A tanning-bed ban for teens that had been controversial in years’ past has made it beyond a key legislative deadline and is no longer drawing opposition from the industry. Joseph Levy, the scientific advisor for the American Suntanning Association, was at the statehouse this week as a bill to prohibit minors from using commercial tanning beds passed a senate committee.

“We’re supporting it because we believe we need to move to a higher level discussion on the nuances of the sun care message,” Levy says.

A similar bill was discussed last year by three senators who heard Ames dermatologist Leslie Christenson say the ultraviolet rays from tanning beds are “a known carcinogen.”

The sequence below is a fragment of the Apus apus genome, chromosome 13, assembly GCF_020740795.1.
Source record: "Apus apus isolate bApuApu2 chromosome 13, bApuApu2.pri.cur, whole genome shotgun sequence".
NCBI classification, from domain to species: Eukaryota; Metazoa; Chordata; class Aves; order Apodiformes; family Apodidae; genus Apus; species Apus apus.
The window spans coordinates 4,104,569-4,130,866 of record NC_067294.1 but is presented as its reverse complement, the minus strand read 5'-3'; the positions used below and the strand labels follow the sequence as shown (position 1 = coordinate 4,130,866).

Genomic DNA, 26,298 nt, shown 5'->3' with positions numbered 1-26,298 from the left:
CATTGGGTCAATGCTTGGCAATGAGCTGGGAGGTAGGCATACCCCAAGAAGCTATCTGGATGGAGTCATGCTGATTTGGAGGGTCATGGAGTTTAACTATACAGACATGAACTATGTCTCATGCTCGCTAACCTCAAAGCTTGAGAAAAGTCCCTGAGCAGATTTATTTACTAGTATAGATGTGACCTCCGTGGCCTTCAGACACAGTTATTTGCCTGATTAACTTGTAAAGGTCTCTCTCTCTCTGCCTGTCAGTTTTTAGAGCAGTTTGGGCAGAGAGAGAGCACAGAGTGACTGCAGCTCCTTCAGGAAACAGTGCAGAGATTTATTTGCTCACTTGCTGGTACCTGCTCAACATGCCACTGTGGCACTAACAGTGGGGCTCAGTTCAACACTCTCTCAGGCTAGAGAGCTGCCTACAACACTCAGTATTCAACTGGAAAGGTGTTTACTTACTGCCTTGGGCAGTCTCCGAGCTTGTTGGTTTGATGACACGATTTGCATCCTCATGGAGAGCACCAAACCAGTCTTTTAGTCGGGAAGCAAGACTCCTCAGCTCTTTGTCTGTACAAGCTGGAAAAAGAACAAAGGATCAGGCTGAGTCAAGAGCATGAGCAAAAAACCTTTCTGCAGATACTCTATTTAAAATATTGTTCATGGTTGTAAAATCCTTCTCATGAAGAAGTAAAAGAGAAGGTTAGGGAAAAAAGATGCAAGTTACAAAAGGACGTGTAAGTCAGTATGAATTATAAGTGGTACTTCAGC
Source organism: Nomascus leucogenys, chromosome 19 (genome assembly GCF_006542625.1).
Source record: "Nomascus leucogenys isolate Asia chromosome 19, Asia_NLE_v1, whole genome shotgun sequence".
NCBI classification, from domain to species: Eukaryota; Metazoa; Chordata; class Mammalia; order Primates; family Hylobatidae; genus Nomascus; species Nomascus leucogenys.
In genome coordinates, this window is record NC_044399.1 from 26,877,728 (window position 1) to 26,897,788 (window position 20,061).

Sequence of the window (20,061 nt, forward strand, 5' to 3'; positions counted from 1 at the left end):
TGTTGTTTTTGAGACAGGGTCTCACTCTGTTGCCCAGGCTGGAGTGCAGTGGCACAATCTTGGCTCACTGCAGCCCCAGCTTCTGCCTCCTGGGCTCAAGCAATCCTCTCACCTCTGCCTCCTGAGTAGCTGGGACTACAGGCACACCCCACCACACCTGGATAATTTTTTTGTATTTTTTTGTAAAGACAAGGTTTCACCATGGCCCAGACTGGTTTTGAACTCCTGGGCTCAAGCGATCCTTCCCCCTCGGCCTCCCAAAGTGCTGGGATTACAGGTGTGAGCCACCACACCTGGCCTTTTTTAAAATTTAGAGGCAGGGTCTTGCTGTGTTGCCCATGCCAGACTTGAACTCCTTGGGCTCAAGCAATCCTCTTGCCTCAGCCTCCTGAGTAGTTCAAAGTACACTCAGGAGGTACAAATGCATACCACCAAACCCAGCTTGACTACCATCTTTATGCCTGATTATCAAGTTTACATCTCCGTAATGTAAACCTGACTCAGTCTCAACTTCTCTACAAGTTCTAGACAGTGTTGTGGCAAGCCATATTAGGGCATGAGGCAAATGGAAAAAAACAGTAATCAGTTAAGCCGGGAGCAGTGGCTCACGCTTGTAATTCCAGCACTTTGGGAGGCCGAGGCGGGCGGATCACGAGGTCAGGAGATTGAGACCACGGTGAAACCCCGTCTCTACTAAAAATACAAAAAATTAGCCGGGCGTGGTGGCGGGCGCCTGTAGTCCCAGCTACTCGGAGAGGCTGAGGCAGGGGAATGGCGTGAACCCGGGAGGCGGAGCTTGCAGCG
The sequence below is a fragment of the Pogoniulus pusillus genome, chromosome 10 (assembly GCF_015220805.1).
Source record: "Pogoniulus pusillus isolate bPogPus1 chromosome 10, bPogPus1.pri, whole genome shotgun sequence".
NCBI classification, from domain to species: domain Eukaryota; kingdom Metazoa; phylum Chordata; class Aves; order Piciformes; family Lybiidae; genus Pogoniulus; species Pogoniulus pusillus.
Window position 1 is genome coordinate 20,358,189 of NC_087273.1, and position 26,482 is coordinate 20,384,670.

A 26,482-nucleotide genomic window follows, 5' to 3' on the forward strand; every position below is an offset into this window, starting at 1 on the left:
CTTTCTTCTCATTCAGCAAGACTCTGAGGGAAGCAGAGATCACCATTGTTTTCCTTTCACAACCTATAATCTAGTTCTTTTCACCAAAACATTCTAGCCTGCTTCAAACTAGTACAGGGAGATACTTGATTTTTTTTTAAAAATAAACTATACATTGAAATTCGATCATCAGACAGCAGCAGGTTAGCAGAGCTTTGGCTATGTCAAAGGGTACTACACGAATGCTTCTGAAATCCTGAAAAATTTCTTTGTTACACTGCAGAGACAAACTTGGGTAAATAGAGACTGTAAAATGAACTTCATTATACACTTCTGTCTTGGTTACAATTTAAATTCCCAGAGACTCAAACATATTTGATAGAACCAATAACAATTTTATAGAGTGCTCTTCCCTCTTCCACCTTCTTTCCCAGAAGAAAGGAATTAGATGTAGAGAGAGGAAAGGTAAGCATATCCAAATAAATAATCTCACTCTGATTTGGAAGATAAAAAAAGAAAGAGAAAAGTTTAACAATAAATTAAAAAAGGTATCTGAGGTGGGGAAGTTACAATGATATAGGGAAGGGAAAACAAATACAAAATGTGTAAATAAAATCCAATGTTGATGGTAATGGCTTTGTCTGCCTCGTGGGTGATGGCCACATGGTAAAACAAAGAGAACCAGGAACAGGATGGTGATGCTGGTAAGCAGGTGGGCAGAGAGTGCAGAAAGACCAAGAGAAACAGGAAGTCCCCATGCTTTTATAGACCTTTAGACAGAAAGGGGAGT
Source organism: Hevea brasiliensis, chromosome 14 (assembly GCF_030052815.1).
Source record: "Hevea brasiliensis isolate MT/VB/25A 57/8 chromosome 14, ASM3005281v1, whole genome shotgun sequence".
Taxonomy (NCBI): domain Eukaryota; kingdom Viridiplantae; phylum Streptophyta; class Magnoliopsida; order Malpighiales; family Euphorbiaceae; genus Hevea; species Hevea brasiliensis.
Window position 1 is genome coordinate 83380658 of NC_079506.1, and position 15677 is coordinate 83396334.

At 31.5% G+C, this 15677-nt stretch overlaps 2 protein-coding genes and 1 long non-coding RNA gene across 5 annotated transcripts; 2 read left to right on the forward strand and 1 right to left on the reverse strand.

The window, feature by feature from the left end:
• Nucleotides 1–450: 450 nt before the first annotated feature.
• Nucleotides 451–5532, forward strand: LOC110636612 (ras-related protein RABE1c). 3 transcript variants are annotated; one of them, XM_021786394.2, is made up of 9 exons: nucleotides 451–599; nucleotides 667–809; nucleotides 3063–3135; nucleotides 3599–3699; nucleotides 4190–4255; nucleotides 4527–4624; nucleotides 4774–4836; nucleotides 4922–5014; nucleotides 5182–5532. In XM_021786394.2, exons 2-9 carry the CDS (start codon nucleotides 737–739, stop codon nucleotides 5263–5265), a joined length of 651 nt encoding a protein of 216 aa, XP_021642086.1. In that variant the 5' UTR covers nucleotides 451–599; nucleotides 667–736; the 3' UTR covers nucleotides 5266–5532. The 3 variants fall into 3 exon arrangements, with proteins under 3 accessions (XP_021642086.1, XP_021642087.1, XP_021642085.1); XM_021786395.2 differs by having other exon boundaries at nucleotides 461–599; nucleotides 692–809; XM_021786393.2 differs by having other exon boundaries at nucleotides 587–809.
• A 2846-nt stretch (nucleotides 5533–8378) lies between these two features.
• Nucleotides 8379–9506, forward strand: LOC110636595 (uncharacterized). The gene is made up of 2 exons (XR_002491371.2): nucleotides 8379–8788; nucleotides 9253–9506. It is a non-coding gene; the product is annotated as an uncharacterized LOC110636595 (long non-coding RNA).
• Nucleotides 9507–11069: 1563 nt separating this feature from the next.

“Right up there with tobacco and asbestos,” Christenson said during a subcommittee meeting a year ago. “…We’re a bit behind in how we’re regulating these.”

The industry disputes that. Levy says 17 percent of smokers get lung cancer, while the risk of getting melanoma is 0.3 percent for tanning bed users.

“There are many proponents in the literature today of getting UV exposure…in a moderate, non-burning fashion,” Levy says.

Critics like the association for Iowa dermatologists disagree. Those doctors call tanning beds “dangerous” and say indoor tanning increases skin cancer risk by 75 percent. The latest statistics indicate nearly 30 percent of the U.S. population has used a tanning bed at one point in their life and Levy says about two percent of the clients who use tanning facilities are minors.

“UV is the body’s natural way to make vitamin D,” Levy says. “There are many people who tan for that reason.”

According to the association for Iowa dermatologists, “just one indoor tanning session increases users’ chances of developing melanoma by 20 percent.” The bill which bans minors from businesses that rent tanning bed time is now ready for debate in the Iowa Senate.